A 19th-round pick of the Tigers, Michigan State junior lefthander Cam Vieaux returns to lead a deep Spartan staff


Fall Report: Michigan State

LANSING, Mich. — A program-record eight Michigan State players were selected in June’s draft, but the Spartans are seeking to reload, not to rebuild. That is the expectation of the Michigan State baseball program under Jake Boss.

Entering his eighth season guiding the Spartans, Boss has rejuvenated and transformed the program from once dwellers of the Big Ten’s basement to perennially knocking on the door of the NCAA tournament. A participant in the 2012 Palo Alto Regional, Michigan State didn’t disappear from the national scene after one year of promise, returning to the tournament conversation in two of the next three seasons. The Spartans were the first team left out of the 2013 NCAA tournament, and were one of the first four left on the outside looking in on the 2015 field of 64.

After a season where the Spartans went 34-23 and tied for third in the Big Ten with a 14-10 conference mark — a campaign deserving of high-fives and exult a decade ago — Boss and his staff of Skylar Meade and Graham Sikes have their full attention on the 2016 season, looking to get over the hump and return to a regional. After taking in Michigan State’s scout day Tuesday afternoon at Cooley Law School Stadium in downtown Lansing, it is clear the Spartans are set to have a deep pitching staff backed by a young, but athletic and dynamic lineup. Here’s a rundown.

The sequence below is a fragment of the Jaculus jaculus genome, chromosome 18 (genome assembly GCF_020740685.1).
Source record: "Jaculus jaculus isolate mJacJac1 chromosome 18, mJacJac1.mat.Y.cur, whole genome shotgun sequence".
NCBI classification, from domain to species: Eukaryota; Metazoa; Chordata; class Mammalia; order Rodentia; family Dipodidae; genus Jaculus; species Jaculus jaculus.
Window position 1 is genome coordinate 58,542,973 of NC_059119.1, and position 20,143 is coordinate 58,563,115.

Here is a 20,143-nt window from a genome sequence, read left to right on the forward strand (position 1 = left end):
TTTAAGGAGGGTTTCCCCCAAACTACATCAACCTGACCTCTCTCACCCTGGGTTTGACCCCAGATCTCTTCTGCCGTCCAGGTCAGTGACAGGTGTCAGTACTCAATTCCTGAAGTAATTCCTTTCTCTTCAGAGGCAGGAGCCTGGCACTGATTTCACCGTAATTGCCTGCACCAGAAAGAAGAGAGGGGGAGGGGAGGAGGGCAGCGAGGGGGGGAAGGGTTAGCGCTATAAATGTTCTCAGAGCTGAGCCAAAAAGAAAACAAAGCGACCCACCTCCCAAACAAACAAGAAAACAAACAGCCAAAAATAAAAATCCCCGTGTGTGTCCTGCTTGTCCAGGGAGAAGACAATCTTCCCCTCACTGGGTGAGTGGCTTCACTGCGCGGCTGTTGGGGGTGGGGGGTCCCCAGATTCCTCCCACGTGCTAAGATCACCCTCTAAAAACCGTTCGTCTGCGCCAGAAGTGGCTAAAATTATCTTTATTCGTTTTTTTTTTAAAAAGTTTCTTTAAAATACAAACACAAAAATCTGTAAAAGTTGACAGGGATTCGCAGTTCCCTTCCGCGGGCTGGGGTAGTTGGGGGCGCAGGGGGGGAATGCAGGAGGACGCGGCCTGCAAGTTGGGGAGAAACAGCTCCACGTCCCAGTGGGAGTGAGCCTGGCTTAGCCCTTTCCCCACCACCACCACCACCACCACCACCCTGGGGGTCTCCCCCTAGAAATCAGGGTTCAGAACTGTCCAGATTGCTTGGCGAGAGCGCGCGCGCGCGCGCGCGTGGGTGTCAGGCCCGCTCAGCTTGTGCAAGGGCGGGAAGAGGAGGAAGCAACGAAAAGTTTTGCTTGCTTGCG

Top prospect

Redshirt junior lefthander Cam Vieaux

The main attraction for the more than 40 scouts in attendance was junior lefthander Cam Vieaux. A 19th-round draft pick of the Detroit Tigers following his redshirt-sophomore season, Vieaux turned down overtures from the hometown Tigers for another season in East Lansing. Limited on the mound for an inning or two a week through the fall season, following a summer spent in the Cape Cod League, Vieaux showed why he will be atop the Spartan rotation with two strong innings in an intrasquad scrimmage.

Breezing through the opposing Michigan State hitters, Vieaux worked 89-91, comfortably cruising at 90 mph over two dozen pitches. Vieaux showed a presence on the mound and worked with good tempo while pitching with good fastball command, spotting better arm-side, especially to lefthanded hitters. Vieaux’s out-pitch is a slider which ran 80-81 mph on the afternoon, and can be buried back-leg to righthanders after pounding the outside corner. Vieaux did a good job staying on top of his slider, as in the past he would run into trouble maintaining his release and having the pitch flatten out. Though he rarely used it in the spring, Vieaux flashed an 11-5 curve at 79 mph that wasn’t just show-me curve, possessing good spin.

Listed at 6-foot-4, 191 pounds in last season’s program, Vieaux appears noticeably thicker in the chest, and presents a pro-ready frame. The added bulk does not inhibit Vieaux from maintaining fluidity through his core and in his arm action, and Vieaux showed a better job of finishing pitches from his three-quarters release point and staying firm on his back leg. Vieaux brings a bulldog mentality to the mound, and after a season where he carried a 3.46 ERA over 90 1/3 innings, struck out 71 against 32 walks, he looks to take the next step in being a top-10-round draft pick and a leading Friday night ace in the Big Ten.

Noteworthy newcomer